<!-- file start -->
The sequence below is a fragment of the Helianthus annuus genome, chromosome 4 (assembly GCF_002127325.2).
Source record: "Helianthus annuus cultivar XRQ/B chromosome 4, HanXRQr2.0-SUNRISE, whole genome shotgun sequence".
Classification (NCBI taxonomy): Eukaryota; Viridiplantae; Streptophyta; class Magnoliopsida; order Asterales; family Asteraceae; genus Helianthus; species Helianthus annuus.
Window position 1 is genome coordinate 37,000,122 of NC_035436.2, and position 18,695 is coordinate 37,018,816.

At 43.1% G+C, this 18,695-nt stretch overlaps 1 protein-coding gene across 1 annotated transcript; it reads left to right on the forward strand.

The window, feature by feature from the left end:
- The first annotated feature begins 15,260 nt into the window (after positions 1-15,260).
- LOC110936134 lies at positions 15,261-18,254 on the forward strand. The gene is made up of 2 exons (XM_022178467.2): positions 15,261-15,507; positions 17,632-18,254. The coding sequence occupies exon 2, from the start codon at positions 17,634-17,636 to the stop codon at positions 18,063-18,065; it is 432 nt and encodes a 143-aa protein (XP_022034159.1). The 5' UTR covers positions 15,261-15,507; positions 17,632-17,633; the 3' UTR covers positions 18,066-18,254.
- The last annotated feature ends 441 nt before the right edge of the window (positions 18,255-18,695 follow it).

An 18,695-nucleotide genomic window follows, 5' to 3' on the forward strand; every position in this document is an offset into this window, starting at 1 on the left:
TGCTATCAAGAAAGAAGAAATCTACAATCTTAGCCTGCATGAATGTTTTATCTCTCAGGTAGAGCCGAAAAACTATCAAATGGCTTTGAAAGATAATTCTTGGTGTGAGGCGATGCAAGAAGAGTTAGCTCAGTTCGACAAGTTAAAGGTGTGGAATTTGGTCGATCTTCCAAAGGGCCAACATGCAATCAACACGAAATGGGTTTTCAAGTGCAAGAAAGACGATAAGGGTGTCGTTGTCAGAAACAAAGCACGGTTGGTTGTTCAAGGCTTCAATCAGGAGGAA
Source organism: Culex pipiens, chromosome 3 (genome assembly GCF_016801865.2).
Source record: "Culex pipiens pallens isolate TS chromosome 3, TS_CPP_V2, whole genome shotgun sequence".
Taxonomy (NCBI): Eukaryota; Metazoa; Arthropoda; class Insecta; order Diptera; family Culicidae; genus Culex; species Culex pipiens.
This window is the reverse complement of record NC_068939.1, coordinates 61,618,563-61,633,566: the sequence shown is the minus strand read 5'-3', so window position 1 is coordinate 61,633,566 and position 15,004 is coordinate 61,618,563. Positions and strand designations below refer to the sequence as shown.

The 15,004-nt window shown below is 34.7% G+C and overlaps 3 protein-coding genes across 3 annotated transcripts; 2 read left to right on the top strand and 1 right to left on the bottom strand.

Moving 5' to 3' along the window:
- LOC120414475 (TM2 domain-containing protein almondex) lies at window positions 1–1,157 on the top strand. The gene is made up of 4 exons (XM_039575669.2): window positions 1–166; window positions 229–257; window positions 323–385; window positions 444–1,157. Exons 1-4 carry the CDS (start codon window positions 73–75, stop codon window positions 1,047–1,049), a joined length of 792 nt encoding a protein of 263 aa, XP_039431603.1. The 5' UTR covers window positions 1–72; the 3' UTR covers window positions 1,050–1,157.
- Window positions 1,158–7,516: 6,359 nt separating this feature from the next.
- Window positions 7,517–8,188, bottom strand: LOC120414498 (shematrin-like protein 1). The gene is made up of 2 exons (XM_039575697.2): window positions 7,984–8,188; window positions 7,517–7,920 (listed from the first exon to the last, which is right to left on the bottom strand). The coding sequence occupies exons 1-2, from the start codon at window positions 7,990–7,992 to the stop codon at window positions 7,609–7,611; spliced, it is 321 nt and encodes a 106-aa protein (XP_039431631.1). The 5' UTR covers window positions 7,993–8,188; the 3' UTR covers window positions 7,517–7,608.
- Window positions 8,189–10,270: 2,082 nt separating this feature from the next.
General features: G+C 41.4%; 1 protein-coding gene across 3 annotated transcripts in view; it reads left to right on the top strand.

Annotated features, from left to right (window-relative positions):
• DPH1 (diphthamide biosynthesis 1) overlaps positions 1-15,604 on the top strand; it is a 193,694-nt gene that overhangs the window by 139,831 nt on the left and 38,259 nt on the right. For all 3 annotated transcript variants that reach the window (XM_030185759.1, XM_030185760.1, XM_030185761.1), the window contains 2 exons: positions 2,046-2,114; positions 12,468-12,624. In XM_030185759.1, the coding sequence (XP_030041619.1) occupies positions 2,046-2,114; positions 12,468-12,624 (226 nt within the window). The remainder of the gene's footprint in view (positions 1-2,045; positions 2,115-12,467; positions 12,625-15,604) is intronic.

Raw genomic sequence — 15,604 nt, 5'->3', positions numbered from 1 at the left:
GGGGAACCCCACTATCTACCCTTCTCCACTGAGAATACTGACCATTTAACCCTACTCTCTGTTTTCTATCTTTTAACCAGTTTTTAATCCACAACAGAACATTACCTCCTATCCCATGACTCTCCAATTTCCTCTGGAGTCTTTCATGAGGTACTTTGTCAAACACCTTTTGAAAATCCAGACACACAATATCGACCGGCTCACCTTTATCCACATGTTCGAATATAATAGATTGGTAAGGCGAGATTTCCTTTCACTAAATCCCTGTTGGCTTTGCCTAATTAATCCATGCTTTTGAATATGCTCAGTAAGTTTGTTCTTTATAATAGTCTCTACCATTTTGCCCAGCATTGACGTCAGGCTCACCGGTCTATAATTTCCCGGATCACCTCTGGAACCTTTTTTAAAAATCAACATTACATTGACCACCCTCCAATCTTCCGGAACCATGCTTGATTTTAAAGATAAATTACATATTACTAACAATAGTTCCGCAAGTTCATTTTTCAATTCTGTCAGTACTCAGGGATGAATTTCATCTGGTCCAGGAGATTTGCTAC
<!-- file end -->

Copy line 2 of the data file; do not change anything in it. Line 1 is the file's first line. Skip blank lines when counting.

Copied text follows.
Source record: "Helianthus annuus cultivar XRQ/B chromosome 4, HanXRQr2.0-SUNRISE, whole genome shotgun sequence".